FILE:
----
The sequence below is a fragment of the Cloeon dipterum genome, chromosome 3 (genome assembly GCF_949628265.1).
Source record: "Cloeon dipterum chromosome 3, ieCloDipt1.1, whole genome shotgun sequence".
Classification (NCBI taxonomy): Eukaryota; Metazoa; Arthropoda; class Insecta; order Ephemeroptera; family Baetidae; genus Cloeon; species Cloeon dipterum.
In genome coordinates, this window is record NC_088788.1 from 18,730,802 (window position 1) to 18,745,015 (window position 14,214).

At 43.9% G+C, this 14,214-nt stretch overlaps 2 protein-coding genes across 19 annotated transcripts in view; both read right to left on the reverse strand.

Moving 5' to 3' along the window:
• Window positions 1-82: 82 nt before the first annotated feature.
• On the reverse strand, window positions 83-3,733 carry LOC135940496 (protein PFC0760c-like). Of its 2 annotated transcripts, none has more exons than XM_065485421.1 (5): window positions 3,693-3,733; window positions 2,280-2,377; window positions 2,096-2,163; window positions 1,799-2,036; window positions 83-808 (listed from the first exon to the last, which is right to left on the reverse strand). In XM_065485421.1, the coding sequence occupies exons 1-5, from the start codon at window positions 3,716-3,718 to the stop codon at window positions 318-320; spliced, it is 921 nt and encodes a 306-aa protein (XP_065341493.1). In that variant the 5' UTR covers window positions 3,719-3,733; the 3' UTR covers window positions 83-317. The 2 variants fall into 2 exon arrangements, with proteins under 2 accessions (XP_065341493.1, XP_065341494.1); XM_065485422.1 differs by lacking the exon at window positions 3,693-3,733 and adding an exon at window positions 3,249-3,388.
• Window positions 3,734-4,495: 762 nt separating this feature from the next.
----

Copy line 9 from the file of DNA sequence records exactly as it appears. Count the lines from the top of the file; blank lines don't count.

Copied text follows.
• Window positions 3,734-4,495: 762 nt separating this feature from the next.